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October 31, 2006


Rock on!

When I was in high school I too was a cheerleader (there it is, for the record- I rarely admit this). It was also requisite that, as cheerleaders, we be enrolled in a cheer class during the school day so that we'd have enough time to practice. But I was not only a cheerleader, I was involved in a lot of other activities as well: I was a starting fullback (3 years) on the Varsity soccer team, and team captain; I was offered the opportunity to do the choreography for the school musical that year; I was taking classes concurrently at the local state college to earn college credit; and more. All these latter things I saw as good as they developed parts of me I treasure still today.

Late one fall, during my senior year, I was told that I needed to cheerlead for the girl's soccer team that week. I was told by my cheer coach that I needed to withdraw myself as a player from that particular game to "support the team." When I told my cheer coach that I felt the best way I could support the team was to take my place on the field she became very upset and told me that "our place" is on the sideline. She then raised the issue of my attendance of the local state college and that, because I had a release from the first hour of school, I was not "officially" a full-time student and she questioned what kind of example I was because a cheerleader should be at her high-school supporting it and not attending college early. She made it clear that she was upset with my extracurricular activities that took me away from cheerleading. This took me by surprise because I had never been late or missed anything. This particular (and important) play-off soccer game, near the end of the semester, was the first conflict.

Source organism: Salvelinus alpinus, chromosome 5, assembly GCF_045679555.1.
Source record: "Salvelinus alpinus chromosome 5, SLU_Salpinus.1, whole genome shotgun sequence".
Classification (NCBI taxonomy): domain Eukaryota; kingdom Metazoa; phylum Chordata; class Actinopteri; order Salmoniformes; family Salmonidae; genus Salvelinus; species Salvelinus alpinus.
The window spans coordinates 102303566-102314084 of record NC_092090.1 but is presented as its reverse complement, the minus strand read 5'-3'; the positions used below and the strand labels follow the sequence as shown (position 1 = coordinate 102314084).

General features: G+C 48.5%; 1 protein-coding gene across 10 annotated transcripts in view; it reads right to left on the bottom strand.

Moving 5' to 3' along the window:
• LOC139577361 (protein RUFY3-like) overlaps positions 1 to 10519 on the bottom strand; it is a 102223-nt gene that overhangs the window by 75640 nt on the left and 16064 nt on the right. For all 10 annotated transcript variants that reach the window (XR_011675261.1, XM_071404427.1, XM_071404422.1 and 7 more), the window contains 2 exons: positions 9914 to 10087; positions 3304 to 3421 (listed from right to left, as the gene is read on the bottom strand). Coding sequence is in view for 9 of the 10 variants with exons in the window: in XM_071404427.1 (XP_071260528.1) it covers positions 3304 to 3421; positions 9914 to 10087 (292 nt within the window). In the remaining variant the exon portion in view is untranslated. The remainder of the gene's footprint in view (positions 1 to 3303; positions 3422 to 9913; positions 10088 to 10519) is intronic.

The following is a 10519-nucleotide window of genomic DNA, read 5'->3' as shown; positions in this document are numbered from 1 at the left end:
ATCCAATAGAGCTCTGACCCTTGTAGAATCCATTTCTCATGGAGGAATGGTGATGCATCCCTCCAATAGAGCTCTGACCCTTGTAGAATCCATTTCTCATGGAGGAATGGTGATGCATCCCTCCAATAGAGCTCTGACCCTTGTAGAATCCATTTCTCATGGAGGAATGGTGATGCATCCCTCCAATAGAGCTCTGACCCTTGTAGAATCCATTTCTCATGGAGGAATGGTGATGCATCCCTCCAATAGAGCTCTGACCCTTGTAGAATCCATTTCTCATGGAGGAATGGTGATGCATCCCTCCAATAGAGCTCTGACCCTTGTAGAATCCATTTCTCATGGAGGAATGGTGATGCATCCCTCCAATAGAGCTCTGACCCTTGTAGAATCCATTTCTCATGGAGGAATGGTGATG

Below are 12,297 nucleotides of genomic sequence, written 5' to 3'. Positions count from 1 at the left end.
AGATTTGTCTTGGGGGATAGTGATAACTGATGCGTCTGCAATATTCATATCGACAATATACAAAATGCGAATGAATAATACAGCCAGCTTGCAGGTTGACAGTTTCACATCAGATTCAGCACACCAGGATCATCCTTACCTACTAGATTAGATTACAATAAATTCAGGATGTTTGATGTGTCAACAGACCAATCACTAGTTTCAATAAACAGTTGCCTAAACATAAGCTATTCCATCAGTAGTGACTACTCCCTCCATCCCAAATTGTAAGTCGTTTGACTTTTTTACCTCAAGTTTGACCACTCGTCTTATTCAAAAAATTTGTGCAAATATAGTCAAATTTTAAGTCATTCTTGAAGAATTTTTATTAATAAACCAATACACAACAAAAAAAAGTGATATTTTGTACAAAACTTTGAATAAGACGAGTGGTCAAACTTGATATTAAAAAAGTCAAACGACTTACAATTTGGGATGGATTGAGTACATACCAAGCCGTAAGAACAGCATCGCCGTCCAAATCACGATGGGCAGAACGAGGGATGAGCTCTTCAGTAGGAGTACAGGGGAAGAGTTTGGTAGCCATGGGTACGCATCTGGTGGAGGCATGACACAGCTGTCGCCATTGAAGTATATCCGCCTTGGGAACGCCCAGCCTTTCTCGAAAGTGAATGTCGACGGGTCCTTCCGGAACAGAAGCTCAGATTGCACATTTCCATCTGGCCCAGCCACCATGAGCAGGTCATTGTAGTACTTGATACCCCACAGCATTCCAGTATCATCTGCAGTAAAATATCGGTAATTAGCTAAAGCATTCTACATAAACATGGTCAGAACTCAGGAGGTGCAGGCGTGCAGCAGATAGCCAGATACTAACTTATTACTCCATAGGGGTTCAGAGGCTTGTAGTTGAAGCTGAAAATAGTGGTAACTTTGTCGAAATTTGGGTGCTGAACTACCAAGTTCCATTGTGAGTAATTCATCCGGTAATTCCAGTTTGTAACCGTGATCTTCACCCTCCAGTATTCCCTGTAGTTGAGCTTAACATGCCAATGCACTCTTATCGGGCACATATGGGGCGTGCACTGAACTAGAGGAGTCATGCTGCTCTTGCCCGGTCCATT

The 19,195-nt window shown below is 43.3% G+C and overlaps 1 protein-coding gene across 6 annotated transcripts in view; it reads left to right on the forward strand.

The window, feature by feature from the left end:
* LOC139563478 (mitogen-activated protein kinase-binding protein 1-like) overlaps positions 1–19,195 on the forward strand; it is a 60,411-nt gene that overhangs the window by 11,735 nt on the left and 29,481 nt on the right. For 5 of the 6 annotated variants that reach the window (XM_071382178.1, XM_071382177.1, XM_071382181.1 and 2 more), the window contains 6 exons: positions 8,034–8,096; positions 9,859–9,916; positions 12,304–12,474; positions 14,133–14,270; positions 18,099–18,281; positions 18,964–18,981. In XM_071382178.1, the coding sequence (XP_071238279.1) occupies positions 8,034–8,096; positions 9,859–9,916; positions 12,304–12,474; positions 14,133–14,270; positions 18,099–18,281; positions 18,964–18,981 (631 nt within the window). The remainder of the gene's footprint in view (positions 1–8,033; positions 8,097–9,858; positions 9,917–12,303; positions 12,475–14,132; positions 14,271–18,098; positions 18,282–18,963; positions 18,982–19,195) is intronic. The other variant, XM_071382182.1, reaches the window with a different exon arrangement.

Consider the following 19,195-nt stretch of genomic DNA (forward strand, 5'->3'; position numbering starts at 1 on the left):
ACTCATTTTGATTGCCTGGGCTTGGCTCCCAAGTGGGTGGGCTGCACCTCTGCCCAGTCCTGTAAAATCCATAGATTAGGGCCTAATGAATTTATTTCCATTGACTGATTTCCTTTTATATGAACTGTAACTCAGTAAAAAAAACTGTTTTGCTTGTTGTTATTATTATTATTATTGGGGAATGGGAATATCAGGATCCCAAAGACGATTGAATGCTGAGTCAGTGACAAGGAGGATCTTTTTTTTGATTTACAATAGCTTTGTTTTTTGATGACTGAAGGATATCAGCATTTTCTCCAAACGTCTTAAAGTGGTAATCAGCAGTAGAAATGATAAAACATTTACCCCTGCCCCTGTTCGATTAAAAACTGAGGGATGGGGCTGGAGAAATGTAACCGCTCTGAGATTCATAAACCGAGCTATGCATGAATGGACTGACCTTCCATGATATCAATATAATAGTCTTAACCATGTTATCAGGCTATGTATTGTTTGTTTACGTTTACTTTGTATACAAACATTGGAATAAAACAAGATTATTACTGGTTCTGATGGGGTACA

I did play that game and our team did well. We advanced in the play-offs only to lose the next game and be eliminated (you can't win them all)- but I was awarded "All-State" in soccer my senior year. It was a great honor. Another result of this was that at the end of the semester I received a "C" in cheerleading class for not cheering at that one soccer game, and wearing the wrong shoes to practice once (full grade drop for each)! This took me off the honor roll that semester and scarred a report card of straight A's.

"Our Place" is where we define it to be. No one has the right to determine who we are. That is between God and ourselves coupled with our work and our vision. We "support the team" (i.e. the world), when we are true to who we really are and reach for the full-potential we have as daughters of God!

The wonderful thing about being a woman is that there is a time and a place and a season to cheer and support, and there is a time to put aside the pom-poms and join the game! Sacrifices will always have to be made but our potential and ability to dream and work must not be thrown away.

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About this blog

  • When I took a sabbatical from Wall Street to pursue a different dream and help others live theirs, I learned that women in the U.S. may be placated, even pampered, but because we aren't dreaming, we are also desperate and depressed. Drawing on a variety of sources, ranging from academic studies to pop culture, dare to dream encourages us to dream. And then to act on our dreams.


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